One year on from their acquisition of Yammer, Microsoft have proudly announced that over 85% of Fortune 500 companies have now deployed both SharePoint and Yammer. Other figures, including a user base growth of 55 percent and a paid network growth of over 200 percent have also been publicized.
But these figures do not tell the full story, as these two platforms are still far from being “the most complete solution in the marketplace.”
SharePoint/Yammer Roadmap: Cloudy with Waves of Integration
SharePoint 2013 brought many advances in native social features, most notably the introduction of micro-blogging and community forums. This has caused a significant overlap in the purpose and functionality of both platforms. Customers are currently faced with the decision to go with one or the other, or both. This will not always be the case.
Microsoft has made clear that the products are destined for total integration. In the mean time, for those planning to run the products side-by-side, there is a roadmap made up of waves of integration:
- Basic Integration: Replace “Newsfeed” link on Office 365 global navigation with a link to Yammer.com. Yammer App to embed a Group feed, Home feed or Comment feed into SharePoint — released
- Deeper Connections: Single Sign-On (SSO), Yammer integrated into Office 365 interface — due Fall 2013
- Connected Experiences: “… incremental enhancements will combine social, collaboration, email, instant messaging, voice, video, and line of business applications …” — due 2014 onwards.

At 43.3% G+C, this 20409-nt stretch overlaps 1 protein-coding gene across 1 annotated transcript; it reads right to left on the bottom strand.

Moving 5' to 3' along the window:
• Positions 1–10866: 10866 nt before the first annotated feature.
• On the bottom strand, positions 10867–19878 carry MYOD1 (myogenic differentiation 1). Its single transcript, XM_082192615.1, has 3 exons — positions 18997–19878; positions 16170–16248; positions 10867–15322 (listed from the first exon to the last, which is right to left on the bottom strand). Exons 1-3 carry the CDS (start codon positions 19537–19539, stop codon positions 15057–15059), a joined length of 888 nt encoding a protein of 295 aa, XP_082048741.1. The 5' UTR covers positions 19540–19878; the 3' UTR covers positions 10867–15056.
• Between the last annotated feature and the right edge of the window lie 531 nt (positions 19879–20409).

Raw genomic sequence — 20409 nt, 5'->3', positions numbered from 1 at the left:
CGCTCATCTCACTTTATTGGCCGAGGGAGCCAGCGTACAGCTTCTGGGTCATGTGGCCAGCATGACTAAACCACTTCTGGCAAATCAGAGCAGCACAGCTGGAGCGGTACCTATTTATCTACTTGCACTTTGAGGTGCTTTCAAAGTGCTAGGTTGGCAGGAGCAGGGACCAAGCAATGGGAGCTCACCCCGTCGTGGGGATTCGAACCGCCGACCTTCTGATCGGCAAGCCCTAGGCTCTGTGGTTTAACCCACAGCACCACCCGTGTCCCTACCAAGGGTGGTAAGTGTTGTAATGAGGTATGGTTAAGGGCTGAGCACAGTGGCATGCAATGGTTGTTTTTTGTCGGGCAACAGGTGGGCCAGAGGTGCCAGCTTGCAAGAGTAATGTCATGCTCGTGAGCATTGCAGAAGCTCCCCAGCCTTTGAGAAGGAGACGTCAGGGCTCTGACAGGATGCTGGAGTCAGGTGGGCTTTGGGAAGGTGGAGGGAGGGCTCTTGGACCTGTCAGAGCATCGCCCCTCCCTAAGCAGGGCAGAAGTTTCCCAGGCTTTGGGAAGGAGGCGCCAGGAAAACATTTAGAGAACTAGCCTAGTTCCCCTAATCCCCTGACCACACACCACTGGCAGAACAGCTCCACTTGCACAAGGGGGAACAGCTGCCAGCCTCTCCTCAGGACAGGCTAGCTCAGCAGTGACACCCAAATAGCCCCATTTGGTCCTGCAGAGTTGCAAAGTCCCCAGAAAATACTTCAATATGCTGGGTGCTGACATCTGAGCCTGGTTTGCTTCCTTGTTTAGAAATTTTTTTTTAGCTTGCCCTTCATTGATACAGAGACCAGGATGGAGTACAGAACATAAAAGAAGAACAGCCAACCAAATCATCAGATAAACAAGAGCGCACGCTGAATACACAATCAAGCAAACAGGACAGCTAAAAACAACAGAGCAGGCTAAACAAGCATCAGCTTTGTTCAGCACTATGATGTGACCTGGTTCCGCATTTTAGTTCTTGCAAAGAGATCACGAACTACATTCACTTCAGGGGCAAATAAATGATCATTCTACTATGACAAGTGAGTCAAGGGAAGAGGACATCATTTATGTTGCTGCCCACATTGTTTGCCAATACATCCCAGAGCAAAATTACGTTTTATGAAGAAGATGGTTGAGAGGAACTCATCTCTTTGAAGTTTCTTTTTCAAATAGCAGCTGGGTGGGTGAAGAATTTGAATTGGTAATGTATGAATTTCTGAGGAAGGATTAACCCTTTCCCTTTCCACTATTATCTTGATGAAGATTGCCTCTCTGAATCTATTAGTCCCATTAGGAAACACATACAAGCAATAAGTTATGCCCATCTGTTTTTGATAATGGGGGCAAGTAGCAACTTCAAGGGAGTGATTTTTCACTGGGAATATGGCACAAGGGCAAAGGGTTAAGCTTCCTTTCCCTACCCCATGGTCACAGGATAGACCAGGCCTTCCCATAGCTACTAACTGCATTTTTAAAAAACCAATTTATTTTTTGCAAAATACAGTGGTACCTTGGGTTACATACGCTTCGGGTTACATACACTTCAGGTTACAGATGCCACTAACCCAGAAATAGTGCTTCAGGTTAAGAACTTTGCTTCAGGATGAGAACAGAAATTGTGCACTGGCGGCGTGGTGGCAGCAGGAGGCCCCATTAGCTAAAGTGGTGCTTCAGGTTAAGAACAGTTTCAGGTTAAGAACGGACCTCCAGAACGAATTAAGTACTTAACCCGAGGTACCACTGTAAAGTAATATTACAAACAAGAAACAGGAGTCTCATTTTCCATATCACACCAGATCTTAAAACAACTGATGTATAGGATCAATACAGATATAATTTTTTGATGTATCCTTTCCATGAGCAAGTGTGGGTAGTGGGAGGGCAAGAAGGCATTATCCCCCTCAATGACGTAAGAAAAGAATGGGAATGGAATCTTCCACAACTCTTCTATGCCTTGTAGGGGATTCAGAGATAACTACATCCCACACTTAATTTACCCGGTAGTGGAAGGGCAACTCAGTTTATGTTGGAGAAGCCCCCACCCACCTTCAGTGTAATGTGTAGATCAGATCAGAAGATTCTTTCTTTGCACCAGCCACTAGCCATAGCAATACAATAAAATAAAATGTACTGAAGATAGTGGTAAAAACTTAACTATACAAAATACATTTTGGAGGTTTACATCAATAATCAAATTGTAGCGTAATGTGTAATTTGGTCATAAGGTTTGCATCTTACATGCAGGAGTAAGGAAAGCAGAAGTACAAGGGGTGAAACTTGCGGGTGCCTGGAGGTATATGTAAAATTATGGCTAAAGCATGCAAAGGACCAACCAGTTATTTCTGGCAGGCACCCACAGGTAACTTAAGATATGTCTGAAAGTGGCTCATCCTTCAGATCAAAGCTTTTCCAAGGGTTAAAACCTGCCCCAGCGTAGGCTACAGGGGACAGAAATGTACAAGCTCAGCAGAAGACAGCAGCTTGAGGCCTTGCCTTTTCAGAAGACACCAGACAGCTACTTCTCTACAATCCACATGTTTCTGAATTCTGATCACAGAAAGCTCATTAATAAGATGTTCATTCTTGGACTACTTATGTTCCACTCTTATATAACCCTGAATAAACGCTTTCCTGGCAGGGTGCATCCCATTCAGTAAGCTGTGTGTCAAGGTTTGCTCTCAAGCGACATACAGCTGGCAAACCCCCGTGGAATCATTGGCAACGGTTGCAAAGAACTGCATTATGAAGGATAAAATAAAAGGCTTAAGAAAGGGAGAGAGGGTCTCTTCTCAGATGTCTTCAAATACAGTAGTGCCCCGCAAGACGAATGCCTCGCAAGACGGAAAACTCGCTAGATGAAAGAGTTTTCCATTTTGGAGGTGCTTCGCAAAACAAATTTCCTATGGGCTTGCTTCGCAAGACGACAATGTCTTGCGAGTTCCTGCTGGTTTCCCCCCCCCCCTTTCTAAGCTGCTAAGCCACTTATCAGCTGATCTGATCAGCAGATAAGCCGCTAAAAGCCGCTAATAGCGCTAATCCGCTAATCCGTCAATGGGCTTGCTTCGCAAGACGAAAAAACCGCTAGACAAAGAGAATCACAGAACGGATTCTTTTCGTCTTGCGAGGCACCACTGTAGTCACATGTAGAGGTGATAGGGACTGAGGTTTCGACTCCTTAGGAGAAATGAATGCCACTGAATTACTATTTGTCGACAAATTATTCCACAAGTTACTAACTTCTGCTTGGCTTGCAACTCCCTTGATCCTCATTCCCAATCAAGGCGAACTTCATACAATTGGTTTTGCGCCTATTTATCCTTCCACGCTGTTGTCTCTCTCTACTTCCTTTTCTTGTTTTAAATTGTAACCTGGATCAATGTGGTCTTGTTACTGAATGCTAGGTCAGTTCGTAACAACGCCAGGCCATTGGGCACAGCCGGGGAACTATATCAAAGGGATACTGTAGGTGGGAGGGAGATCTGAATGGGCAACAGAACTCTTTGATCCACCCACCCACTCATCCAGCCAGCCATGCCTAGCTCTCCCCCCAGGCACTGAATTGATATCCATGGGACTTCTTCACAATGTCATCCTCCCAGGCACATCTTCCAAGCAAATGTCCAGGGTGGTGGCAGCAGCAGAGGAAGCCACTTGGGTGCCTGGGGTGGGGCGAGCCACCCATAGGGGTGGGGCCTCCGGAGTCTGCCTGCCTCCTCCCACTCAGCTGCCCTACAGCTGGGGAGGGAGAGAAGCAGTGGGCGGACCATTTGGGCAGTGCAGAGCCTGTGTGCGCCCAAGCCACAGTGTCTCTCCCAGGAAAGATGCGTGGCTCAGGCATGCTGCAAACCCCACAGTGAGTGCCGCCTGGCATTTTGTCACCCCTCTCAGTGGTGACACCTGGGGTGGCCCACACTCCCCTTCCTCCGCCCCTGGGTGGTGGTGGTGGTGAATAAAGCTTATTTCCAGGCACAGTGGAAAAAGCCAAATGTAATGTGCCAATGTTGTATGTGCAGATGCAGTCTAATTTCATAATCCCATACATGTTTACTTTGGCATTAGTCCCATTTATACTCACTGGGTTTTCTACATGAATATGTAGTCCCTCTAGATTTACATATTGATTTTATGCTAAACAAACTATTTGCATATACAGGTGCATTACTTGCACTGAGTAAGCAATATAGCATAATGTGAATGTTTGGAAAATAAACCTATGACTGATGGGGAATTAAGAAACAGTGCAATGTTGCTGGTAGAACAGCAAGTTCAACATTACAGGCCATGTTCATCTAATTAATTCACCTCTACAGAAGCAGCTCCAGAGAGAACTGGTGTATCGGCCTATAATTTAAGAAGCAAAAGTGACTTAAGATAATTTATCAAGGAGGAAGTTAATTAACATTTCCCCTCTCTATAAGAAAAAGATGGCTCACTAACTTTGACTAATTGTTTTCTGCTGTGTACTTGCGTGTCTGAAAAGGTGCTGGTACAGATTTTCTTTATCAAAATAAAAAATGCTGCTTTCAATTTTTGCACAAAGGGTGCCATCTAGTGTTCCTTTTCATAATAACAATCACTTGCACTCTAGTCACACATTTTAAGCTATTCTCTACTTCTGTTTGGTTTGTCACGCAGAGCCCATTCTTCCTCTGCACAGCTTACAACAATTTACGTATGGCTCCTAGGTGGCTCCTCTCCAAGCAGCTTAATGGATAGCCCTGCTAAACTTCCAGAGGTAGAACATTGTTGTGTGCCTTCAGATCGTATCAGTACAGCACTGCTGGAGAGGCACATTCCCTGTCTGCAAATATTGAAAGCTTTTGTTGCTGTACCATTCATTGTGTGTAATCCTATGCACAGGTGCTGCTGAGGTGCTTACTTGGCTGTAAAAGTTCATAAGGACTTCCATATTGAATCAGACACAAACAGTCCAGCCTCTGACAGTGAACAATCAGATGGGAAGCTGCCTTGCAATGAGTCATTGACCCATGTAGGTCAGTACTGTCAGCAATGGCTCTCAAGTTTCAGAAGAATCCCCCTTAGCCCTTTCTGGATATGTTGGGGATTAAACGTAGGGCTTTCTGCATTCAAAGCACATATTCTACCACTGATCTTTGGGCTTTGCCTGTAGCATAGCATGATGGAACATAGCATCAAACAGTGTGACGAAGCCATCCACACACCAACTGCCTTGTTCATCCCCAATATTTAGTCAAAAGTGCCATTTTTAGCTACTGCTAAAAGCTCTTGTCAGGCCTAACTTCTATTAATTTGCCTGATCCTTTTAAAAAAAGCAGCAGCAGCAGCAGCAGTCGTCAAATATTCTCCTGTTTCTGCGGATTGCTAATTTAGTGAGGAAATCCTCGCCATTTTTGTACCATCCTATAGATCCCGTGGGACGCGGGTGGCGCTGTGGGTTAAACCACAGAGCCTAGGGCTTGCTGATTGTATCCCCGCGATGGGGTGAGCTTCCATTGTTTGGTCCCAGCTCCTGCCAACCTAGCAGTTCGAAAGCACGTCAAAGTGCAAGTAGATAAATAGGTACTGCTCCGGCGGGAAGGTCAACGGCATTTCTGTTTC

What is Microsoft’s advice to customers? “Go Yammer! Yammer is our big bet for enterprise social, and we’re committed to making it the underlying social layer for all of our products.”
Easier said than done …
Unfortunately for customers, Microsoft’s advice is not accompanied by any substantial guidelines on how to actually run the platforms side-by-side. As a result, a number of industry experts have stepped up to offer their opinions and guide customers.
Generally these posts weigh up SharePoint’s current social feature set with Yammer’s so that customers can make a more informed decision of what they should do. There are two notable contributions.
In “Yammer versus SharePoint 2013 social platforms,” Jeremy Thake compares specific areas of functionality (micro-blogging, notifications, profiles, etc.) and discusses the implications of not being able to easily "switch off" SharePoint’s social features and Yammer’s cloud-only stance.
In “SharePoint Social Versus Yammer: What Makes Sense For You?”, Christian Buckley compares specific features and benefits, concluding that your decision should be based on where you need structured collaboration (site permissions, forms and workflow, managed metadata) or unstructured collaboration (ad hoc, where flexibility and speed are paramount).
Both posts provide a detailed comparison and suggest what factors might influence your decision. However, neither of them address an area that I believe should be pivotal in this decision making process — the platform’s user interfaces.
Why User Interface Matters
A poor user interface can hold back the adoption of any enterprise platform, and user adoption is key to achieving a return on investment.
As a result of the Consumerisation of IT, employees’ expectations from user interfaces are increasing rapidly. According to research by IDG Enterprise, as many as 56% of enterprise deployments are now products with consumer-like interfaces.
Social collaboration tools are particularly at risk of disappointing users as functionally their so closely resembles familiar networking sites with great interfaces.
Speaking specifically on social collaboration tools, IDC Analyst Michael Fauscette explains,
- A Graceful Exit for Box?
- Facebook Shuts the Gate on Likes
- Google Kicks the Productivity Stool From Under Microsoft
- Forget Community - 'Social' is Now a Commodity
- Whose Idea Was This? Amazon's Investment in Acquia
- How the Internet of Things Drives Customer Engagement
- Microsoft Leaves Ballmer Bleeding as It Moves On